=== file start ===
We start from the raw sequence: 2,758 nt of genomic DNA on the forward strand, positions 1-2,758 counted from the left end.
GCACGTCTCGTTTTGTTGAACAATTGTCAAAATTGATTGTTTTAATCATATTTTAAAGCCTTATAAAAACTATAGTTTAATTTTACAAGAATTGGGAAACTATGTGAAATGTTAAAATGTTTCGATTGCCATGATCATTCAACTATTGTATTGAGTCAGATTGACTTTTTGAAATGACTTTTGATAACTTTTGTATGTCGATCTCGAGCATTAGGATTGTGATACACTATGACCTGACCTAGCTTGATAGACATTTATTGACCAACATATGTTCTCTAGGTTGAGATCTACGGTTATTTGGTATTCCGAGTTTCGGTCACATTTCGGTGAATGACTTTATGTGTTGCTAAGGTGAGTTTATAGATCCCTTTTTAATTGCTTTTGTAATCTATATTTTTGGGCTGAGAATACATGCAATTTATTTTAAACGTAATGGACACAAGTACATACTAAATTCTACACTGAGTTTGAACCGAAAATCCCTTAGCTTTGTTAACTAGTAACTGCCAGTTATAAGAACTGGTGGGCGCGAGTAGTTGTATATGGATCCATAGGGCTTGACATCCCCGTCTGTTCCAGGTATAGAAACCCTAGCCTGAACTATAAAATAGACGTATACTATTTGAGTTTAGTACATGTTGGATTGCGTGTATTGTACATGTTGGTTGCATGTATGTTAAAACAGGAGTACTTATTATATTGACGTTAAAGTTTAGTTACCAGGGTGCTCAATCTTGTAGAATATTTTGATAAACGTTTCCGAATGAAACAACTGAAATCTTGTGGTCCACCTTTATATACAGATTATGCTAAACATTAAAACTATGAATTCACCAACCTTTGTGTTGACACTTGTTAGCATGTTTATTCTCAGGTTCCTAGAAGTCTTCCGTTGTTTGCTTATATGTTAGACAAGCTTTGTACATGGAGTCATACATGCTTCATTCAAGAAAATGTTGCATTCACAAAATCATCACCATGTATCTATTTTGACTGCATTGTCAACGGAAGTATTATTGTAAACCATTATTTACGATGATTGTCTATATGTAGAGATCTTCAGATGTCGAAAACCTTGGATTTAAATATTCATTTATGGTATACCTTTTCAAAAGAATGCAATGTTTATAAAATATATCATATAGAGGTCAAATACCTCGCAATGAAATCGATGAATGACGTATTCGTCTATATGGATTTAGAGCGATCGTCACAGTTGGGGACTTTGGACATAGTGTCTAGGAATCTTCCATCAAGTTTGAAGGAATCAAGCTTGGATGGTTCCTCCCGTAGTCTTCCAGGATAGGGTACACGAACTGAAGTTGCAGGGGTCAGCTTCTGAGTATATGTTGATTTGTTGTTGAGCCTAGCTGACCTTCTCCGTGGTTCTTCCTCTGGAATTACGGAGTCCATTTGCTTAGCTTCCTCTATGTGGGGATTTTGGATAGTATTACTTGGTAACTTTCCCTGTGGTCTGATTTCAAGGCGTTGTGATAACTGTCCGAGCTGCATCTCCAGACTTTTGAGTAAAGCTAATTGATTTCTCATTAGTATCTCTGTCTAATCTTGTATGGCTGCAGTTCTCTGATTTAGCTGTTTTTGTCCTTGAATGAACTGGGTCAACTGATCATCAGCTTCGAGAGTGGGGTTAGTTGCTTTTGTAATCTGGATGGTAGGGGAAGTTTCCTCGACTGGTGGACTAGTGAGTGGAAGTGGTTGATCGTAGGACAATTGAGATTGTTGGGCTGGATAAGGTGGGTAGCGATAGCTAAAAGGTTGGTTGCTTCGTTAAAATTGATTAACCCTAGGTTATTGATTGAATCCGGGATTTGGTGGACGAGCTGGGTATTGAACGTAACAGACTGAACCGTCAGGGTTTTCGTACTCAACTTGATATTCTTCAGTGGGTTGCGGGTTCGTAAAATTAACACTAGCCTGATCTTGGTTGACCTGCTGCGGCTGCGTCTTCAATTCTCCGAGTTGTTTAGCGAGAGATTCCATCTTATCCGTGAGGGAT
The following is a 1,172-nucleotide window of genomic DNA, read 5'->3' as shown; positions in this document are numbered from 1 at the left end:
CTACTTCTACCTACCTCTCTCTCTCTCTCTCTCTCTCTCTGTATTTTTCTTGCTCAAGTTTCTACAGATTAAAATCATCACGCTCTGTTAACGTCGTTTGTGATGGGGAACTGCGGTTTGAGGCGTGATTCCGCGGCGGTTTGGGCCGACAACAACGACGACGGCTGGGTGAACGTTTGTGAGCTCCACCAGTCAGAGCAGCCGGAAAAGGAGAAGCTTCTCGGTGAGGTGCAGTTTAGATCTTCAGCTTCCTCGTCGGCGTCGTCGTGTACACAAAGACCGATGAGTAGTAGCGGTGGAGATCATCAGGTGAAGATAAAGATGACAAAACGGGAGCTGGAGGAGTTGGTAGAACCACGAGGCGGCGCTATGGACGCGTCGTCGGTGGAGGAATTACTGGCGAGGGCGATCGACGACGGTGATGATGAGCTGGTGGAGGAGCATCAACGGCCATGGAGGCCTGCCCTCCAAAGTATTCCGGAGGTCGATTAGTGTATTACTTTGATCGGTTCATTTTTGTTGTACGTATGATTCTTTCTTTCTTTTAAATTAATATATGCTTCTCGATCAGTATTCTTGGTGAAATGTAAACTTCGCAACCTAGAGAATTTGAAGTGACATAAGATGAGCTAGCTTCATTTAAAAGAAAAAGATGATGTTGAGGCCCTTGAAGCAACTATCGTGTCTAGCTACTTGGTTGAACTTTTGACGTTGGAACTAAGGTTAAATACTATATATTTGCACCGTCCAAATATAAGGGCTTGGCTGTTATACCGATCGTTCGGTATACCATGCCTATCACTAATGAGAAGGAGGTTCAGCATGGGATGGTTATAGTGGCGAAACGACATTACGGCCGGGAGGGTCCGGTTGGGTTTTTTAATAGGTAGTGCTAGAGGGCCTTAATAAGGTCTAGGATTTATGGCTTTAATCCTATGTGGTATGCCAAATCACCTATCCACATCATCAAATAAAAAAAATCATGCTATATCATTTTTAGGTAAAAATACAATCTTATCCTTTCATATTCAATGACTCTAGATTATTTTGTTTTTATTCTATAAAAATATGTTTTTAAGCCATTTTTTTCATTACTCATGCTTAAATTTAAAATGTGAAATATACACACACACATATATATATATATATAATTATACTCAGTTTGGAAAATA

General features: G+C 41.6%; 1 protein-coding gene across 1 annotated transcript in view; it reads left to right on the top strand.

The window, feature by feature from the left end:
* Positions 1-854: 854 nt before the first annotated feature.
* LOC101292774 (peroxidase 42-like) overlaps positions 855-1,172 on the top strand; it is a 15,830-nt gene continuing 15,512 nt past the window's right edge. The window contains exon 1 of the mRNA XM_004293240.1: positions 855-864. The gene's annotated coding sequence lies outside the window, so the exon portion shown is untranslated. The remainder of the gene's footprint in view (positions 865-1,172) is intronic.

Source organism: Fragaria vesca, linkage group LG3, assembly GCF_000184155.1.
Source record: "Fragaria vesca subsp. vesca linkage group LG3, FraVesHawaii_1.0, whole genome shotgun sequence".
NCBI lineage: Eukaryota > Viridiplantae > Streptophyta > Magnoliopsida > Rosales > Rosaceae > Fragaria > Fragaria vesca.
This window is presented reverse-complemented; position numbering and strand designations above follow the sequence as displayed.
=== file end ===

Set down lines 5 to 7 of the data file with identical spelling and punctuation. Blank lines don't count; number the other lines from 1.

General features: G+C 41.6%; 1 protein-coding gene across 1 annotated transcript in view; it reads left to right on the top strand.

The window, feature by feature from the left end:
* Positions 1-854: 854 nt before the first annotated feature.